St Mary of Eton in Hackney Wick ; The Original 59 Club Site

Photographs from the heydays of The Fifty Nine Club, Cafe Racers and 60s Rockers, this is the Church of England Mission site correctly called " St Mary of Eton with St Augustine " which became famous in 1959 as the site for Curate John Oakes's Fifty Nine Club, first as a youth club for local kids.

Later it came to be led as a club for Mods and Rockers by Fathers Graham Hullett and Bill Shergold before the two groups had to be split apart following an unfortunately fracas when an old motorcycle enthusiast got beaten up by the assembled teenage Mods as he stopped to ask for directions.

This is the Church and clubhouse that features in all the newspapers and cartoons of the day, the Rocker history site, the arches through which the first Rockers roared.

St Mary of Eton was then and is situated still in an impoverished and deprived part of East London. An area full of social problems, violence and racial tension called Hackney, or correctly speaking in this case, Hackney Wick. Soon to change radically as nearby has been chosen for the site for the 2012 London Olympics, much of this part of London is built out of the bombsites of World War II, situated as it was directly north of the Docks and the German Luftwaffe's bombing raids.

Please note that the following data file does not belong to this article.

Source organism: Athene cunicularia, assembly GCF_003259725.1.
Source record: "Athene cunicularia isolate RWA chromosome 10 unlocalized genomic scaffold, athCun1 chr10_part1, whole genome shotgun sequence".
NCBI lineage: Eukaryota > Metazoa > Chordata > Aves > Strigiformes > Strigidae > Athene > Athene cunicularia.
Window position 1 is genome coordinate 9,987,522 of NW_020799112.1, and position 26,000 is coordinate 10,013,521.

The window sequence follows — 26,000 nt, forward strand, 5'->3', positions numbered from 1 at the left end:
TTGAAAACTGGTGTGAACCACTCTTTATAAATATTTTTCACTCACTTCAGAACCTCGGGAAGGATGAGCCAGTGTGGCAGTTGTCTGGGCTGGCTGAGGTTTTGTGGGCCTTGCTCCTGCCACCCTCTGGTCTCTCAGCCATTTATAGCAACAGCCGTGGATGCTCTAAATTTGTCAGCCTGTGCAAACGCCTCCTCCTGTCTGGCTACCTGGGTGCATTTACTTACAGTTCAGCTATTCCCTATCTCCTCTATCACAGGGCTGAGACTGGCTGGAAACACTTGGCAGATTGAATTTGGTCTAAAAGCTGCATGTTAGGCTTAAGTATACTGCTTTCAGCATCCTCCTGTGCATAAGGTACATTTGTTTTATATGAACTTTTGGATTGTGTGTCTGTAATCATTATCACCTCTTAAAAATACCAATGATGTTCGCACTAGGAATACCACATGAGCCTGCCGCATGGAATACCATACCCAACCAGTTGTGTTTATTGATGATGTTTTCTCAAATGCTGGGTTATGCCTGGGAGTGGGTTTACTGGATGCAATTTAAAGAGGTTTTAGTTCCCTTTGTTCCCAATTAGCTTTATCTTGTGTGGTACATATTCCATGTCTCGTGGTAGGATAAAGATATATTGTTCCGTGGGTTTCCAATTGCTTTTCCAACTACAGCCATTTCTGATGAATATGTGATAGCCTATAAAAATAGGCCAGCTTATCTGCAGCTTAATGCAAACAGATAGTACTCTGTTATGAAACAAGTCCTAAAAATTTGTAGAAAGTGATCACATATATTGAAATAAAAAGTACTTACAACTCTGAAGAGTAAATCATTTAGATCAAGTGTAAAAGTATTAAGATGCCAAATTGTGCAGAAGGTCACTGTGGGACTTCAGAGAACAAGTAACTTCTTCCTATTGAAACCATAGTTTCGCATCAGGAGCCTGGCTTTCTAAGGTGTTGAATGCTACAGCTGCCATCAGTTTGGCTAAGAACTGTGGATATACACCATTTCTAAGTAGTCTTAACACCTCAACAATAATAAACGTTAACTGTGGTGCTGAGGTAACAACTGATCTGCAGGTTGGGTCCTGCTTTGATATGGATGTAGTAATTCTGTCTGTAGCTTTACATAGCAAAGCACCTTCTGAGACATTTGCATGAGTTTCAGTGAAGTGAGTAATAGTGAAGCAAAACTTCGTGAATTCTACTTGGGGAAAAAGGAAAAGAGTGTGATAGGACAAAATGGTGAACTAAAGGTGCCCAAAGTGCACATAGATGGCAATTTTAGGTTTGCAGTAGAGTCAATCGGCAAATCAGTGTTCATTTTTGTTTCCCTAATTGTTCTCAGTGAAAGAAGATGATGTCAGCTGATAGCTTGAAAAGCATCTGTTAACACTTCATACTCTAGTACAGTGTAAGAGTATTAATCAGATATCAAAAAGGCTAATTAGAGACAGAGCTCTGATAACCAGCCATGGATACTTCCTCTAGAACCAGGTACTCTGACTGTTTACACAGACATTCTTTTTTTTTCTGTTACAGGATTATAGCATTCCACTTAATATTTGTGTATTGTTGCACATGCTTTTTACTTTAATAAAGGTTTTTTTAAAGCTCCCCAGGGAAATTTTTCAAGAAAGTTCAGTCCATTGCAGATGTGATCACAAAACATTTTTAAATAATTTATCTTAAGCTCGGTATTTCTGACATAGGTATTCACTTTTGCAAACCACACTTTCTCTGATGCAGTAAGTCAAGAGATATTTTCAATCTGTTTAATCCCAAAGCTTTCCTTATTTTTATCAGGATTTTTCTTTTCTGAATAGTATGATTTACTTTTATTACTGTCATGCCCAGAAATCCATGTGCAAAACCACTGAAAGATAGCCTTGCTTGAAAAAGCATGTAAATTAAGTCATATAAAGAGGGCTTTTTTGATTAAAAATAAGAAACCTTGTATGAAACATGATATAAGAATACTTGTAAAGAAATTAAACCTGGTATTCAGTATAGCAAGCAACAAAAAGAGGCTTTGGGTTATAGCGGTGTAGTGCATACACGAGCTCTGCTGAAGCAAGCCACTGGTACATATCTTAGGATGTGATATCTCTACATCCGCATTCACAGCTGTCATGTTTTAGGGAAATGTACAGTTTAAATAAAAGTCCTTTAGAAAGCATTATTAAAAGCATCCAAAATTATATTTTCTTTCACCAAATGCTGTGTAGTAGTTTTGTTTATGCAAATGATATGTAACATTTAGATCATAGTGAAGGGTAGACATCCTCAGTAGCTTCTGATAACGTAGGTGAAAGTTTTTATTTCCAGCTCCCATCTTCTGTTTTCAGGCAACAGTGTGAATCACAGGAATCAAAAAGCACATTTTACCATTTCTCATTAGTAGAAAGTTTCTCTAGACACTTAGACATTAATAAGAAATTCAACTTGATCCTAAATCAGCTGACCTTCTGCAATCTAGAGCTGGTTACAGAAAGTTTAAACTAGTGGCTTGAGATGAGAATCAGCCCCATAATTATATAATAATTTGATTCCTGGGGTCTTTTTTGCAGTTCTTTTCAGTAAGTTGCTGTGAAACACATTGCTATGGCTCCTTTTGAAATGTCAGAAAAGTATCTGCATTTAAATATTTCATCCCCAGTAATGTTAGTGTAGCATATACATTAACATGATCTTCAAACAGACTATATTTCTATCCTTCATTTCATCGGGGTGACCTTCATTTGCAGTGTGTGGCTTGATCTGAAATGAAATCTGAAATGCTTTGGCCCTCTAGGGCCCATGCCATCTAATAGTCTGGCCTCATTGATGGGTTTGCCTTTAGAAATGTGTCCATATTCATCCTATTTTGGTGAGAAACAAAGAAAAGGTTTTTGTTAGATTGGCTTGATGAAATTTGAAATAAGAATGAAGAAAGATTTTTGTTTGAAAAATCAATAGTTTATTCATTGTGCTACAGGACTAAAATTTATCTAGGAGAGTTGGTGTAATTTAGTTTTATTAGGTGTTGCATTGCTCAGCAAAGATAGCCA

Historically, from as long as ago as the Middle Ages, it has been a swamp and dumping ground. Once of plague victim corpses, the toxic waste and WWII rumble; latterly for immigrants and problem families. Many of the social housing estates, projects as they are known in America in this area, were or are still called " Sinks ". Places where you dump the rubbish or what you do when you end there ... sink.

It is however, by dint of the cheap rent and social conditions, a very colourful and resourceful that has always attracted both the bohemian and those motivated by social conscience. The original vicar being responsible for the draining of a huge area of swamps and the handing over of the reclaimed land to the local people for their use.

In many ways, nearby Victoria Park - once land owned by the terrifying torturer of heretics Bishop Bonner, the last Lord of the Stepney Manor and " cannibal [whom] in three years space three hundred martyrs slew. They were his food, he loved so blood, he spared none he knew. " to quote Foxe in The Book of Martyrs - was a birth place of British social democracy. A heralding point for the rise of the working classes from under the filth of the Industrial revolution and fist - or rather cutlass and pistol in the case of The Chartist Movement - of Victorian Establishment rule.

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